As your body ages, your metabolism and hormones also change. In theory, someone can maintain the same BMI as they get older, yet have a higher body fat composition due to a slower metabolism combined with changes in hormones and the aging process.

What is BMI & How is it Used?

Many healthcare facilities rely on the Body Max Index (BMI) as one of the measurement tools they use to help educate patients. BMI is used to provide a better assessment of whether you are underweight, overweight or average, as compared to the rest of society.

The BMI scale was invented by a Belgian mathematician named Adolphe Quetelet, and was originally called the Quetelet Scale. Of importance, Quetelet inferred that using BMI was to assess the health of an entire population…. and not necessarily individuals.

You might be wondering: How do I know my BMI? To determine the BMI of an individual, a simple mathematical formulation is used.

It looks like this: BMI = weight (kg) / height (m2)

BMI charts use these standard classifications to assess weight ranges:

BMI range Classification Risk of poor health
less than 18.5 underweight high
18.5–24.9 normal weight low
25.0–29.9 overweight low to moderate
30.0–34.9 obese class I (moderately obese) high
35.0–39.9 obese class II (severely obese) very high
40 or greater obese class III (extremely obese) extremely high

It’s important to keep in mind that BMI is an assessment tool that can be used to aid healthcare providers in weight baseline assessments on individuals. It’s not a tool that’s used to determine overall health or accurate body fat measurements. But the calculations may indicate that a person has certain risk factors.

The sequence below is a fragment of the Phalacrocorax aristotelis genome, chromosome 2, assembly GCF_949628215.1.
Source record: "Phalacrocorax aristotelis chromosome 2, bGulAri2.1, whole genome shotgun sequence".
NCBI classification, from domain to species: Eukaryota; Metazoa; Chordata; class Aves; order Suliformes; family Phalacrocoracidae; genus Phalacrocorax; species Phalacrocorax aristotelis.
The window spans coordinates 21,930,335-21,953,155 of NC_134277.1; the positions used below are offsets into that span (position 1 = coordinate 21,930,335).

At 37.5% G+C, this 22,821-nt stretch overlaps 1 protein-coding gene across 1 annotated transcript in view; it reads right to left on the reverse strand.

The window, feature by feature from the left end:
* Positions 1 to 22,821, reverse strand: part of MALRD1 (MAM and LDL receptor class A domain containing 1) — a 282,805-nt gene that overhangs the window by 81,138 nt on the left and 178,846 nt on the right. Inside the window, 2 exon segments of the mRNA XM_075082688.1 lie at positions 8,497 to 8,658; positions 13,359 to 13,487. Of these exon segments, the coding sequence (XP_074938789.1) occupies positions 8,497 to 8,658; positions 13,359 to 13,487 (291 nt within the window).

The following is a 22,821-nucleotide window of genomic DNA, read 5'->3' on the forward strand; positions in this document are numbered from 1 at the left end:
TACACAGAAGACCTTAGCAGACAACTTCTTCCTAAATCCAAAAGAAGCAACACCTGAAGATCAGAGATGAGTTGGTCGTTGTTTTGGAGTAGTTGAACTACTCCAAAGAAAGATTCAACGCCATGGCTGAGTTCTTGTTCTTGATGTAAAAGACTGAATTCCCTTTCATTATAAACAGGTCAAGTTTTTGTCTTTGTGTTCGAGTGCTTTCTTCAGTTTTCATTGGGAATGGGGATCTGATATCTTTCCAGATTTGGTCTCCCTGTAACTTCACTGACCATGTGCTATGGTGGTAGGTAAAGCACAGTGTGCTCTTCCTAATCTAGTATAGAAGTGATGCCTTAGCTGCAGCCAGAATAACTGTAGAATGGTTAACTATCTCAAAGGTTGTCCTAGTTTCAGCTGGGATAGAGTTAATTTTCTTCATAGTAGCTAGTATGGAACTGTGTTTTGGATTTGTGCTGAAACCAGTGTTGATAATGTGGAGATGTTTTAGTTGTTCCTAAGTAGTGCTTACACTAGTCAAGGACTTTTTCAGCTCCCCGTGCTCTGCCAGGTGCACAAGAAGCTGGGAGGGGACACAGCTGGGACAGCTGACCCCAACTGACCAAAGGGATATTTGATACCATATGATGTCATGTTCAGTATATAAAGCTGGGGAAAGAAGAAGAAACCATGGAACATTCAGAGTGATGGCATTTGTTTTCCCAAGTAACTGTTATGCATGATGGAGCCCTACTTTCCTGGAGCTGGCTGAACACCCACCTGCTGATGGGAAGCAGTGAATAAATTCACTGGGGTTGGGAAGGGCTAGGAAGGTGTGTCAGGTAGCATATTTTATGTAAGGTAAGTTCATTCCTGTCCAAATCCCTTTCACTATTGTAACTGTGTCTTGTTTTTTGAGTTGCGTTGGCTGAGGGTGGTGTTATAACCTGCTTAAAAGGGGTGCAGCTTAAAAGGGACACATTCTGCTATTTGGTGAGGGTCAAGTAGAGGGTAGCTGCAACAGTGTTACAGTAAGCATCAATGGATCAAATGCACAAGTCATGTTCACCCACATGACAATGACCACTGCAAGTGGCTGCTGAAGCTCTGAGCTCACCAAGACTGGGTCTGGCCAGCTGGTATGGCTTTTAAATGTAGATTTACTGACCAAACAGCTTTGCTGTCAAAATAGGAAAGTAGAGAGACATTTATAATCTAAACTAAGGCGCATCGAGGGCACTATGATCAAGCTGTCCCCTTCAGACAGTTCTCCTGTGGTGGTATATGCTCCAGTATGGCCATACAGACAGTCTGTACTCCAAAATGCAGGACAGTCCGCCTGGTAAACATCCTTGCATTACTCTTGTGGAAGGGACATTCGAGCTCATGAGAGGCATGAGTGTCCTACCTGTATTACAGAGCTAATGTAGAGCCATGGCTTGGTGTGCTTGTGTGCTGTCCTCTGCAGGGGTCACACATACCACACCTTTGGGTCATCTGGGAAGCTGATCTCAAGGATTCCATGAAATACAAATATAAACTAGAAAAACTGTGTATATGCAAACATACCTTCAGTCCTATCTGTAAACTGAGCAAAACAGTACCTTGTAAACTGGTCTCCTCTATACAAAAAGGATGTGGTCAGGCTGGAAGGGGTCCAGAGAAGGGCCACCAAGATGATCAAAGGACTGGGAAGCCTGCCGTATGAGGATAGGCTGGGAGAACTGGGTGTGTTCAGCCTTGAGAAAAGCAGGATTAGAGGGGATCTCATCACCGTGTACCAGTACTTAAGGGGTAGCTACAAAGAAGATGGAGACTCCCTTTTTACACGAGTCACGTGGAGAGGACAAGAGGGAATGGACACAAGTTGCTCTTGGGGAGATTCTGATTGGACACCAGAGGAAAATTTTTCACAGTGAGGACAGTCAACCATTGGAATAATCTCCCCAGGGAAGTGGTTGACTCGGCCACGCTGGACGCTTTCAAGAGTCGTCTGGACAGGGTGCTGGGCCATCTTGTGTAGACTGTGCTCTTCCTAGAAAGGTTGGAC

BMI can help us better understand how being overweight or obese increases certain health risk factors. Back in 2017, a related study of more than 100,000 deaths determined that individuals who had a BMI of 30 or greater had a significantly greater risk of premature death than those who had a healthy BMI score. Similar research further concluded that persons whose BMI classified them as severely under or overweight had a decreased longevity of 3-7 years.

It’s important to understand that BMI is just one tool that can be used to help improve your quality of life by aiding in assessing risk factors and how they relate to your weight. Additionally, BMI is a yes or no tool that doesn’t add veritable background factors to each individual and their lifestyle, including elements like age, medical history, genetics, lifestyle habits and others.